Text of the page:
When Tatar complains about how the Grimms stripped “Oedipal conflicts” and “depictions of incestuous desire” from these stories, Marlais writes cuttingly: “What Tatar does not understand is that ‘Oedipal conflicts’ are features of her culture, not the culture she is pretending to represent.”
As with everything, there is a struggle over these ancient stories, and at stake is the identity and character of the West, and of white people specifically:
What is most admirable about the Grimms is their conscious, life-long devotion to strengthening the collective identity of their people, and those people hated the first edition of the Märchen because it was alien and grotesque. But the Grimms went right back to work, deconstructing it, removing the foreign elements, and finding ingredients that were natural, recognizable, and agreeable. Their eventual success resulted in the entire Western world becoming conscious of their collective identities and discovering newfound value in their heritage. And the main criticism of the Grimms is actually their greatest achievement: understanding that the tale is not always something that can be extracted purely and admired innocently, but something that is always being written and rewritten — if not by one’s own folk, by that of another.
After a tour de force introduction like Marlais’, one would think that the remainder of 50 Classic Tales would be somewhat of a letdown. Nothing can be further from the truth. The tales are as delightful — and in some cases haunting — as one would remember. Editor Tony Vermont divides the stories sensibly by compiler or by geographic region. He starts with Aesop and offers such classics as “The North Wind and the Sun,” “The Hare and the Tortoise,” “The Fox and the Grapes,” and “The Ant and the Grasshopper,” all accompanied by their versions in Latin. Want to know why bats only fly at night? “The Birds, the Beasts, and the Bat” tells us, a fable which was new to me.
To his great credit, Vermont includes a fable which I am sure has been edited out of most twentieth-century compilations. “Washing the Blackmoor White” is so brief it is worth quoting in full:
A man who purchased a black servant was persuaded that the color of his skin was a result of dirt that had collected due to neglect by his former masters. After bringing him home, the Man attempted to clean the servant in every possible way, subjecting him to endless scrubbings. The servant became sick, but his color never changed, as what’s bred in the bone sticks to the flesh.
What could be more relevant to today’s racial struggles in the West than this?
Next, Vermont gives us the tales from Italy during the Renaissance, when these popular oral stories were first being written down. Basile and Giovanni Francesco Straparola led the way and had a tremendous influence on the Brothers Grimm centuries later. Included in 50 Classic Tales are “Constantino’s Cat” (the original version of “Puss in Boots”), “The Three Brothers,” “The Merchant’s Monkey,” and “The Egg of Columbus.” “Cesare’s Judgments,” a sad, cautionary tale about the promotion of incompetence, is particularly powerful.
One can’t help but note the fable-like quality of many of these stories and how the protagonists tend to be male (unlike those of the Grimms and Hans Christian Andersen). Vermont also includes a brief tale called “Buttadeu,” which he describes as “one of the oldest versions of one of the oldest tales in Europe, with variations in nearly every region of Europe and beyond: ‘The Wandering Jew.’”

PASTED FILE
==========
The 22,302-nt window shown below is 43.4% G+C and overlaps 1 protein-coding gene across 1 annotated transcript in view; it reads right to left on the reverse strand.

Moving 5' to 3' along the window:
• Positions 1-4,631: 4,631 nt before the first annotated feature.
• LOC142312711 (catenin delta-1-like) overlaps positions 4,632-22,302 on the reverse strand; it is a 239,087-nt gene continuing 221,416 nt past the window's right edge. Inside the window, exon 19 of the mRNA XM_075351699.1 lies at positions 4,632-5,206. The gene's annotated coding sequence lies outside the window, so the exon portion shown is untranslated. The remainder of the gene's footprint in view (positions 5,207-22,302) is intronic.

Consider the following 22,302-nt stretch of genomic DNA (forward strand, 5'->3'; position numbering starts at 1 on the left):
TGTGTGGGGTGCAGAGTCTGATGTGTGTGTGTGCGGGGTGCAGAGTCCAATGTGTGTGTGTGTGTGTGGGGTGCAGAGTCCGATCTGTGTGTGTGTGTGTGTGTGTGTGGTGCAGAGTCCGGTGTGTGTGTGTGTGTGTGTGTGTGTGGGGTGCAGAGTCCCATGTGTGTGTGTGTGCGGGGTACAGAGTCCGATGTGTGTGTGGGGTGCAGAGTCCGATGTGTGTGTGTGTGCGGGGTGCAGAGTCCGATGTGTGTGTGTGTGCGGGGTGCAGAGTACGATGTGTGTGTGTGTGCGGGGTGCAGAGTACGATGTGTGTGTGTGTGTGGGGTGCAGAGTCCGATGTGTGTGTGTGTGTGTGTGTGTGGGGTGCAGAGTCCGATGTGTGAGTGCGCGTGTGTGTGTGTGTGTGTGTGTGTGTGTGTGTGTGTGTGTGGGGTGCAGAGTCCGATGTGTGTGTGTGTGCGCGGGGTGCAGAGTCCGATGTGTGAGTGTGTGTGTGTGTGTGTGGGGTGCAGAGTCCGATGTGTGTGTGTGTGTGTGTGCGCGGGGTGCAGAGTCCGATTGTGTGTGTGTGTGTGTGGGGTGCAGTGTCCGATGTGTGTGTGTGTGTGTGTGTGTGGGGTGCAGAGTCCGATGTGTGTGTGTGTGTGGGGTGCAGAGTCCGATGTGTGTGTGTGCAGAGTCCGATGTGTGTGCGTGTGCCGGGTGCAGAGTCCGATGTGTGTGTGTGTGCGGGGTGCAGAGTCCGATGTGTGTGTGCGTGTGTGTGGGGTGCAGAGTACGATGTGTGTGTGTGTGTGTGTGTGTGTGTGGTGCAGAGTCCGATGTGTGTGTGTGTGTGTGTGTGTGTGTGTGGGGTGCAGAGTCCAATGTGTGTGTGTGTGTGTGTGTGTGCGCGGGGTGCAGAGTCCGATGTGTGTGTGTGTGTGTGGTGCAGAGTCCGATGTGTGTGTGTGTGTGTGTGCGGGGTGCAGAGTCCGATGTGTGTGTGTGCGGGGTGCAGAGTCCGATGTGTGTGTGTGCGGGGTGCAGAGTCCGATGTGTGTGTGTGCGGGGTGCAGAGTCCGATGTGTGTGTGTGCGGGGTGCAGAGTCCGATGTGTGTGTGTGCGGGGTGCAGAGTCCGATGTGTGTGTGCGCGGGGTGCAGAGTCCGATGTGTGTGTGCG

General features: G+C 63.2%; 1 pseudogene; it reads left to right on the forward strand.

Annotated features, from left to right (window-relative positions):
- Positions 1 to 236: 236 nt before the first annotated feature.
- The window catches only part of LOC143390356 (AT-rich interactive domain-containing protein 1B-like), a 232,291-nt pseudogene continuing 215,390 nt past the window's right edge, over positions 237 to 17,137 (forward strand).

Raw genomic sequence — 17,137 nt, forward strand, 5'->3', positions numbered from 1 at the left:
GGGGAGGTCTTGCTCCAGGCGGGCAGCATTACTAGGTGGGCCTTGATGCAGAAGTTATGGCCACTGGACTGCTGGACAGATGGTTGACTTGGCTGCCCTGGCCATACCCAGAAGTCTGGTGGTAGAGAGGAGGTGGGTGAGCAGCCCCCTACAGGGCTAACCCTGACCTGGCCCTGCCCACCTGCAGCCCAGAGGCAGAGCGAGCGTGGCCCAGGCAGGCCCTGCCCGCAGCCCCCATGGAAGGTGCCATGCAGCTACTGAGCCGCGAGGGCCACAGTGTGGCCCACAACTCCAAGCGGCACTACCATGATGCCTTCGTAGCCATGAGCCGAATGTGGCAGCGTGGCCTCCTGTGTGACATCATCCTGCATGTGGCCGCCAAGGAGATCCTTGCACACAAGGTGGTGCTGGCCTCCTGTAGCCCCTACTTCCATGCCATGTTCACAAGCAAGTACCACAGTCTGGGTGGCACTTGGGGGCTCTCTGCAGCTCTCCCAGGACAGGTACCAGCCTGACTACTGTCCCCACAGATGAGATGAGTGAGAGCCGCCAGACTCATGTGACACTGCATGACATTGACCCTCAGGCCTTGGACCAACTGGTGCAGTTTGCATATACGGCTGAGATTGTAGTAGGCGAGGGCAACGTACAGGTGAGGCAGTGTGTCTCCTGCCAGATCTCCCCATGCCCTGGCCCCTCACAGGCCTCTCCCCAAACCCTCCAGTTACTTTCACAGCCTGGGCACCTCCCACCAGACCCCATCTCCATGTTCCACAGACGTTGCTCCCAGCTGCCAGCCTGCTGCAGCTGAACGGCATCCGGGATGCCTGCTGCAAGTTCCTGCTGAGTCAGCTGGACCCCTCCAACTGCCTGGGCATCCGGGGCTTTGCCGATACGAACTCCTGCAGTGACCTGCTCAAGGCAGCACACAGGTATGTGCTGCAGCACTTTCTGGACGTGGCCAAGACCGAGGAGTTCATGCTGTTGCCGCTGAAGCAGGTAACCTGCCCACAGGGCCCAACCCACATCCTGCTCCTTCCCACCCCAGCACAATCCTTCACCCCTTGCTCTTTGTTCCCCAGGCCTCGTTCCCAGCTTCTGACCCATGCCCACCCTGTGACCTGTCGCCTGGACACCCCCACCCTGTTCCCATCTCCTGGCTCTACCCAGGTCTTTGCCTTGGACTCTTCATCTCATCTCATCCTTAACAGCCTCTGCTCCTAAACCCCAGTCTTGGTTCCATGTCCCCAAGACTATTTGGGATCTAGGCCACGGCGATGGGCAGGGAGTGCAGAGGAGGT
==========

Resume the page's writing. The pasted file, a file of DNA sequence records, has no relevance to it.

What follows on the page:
As everyone knows, the heavyweights of the fairy tale genre are the Brothers Grimm, Jacob and Wilhelm. Vermont includes their A-list : “Sleeping Beauty,” “Rumpelstiltskin,” “Little Red Riding Hood,” “Snow White,” “Cinderella,” “Rapunzel,” “The Frog Prince,” and “Hansel and Gretel.” What collection of fairy tales would be complete without them? 50 Classic Tales also includes details which may have been edited out in later, more trimmed-down editions. For example, in “Snow White,” the evil Queen at one point tries to strangle our heroine with lace. And the end met by Cinderella’s step-sisters in 50 Classic Tales is far more gruesome than I remember in any version I have read — either as child or to my own.
Fortunately, Vermont also includes the following less well-known Grimm yarns, ones that have been more or less purged from the fairy tale canon (for obvious reasons): “The Good Bargain,” “The Jew Among Thorns,” and “Der Judenstein.” The first two involve gentiles turning the tables on opportunistic Jews, who end up getting their just desserts. “Der Judenstein” (or “The Jew Stone”), on the other hand, is a haunting depiction of the ritual murder myth, which Jews have condemned as gross anti-Semitic superstition for centuries. Fair enough. In this tale, however, we experience the horror and loss white gentiles must have felt whenever outgroup members kidnapped and murdered their children — which did happen. And in this story, the Jews get away with it. Chilling stuff.
We also cannot forget how the Grimms describe the witch in “Hansel and Gretel”: “but she had a big and powerful nose like beasts and bad people . . .”
After reading these stories from across Europe, one is struck by the recurring themes:
- The king with a daughter who does not laugh (“The Golden Goose,” “The Good Bargain”)
- The benefactor disguised as someone or something lowly (“Mother Holle,” “The Frog Prince,” “The Golden Goose”)
- Tests, the passing of which brings reward (“Cinderella,” “The Golden Goose,” “Rumpelstiltskin,” “The Tinderbox”)
- Succession of power (“Cinderella,” “Rapunzel,” “Rumpelstiltskin,” “Sleeping Beauty”)
- Uncontrollable dancing (“The Jew in Thorns,” “The Red Shoes”)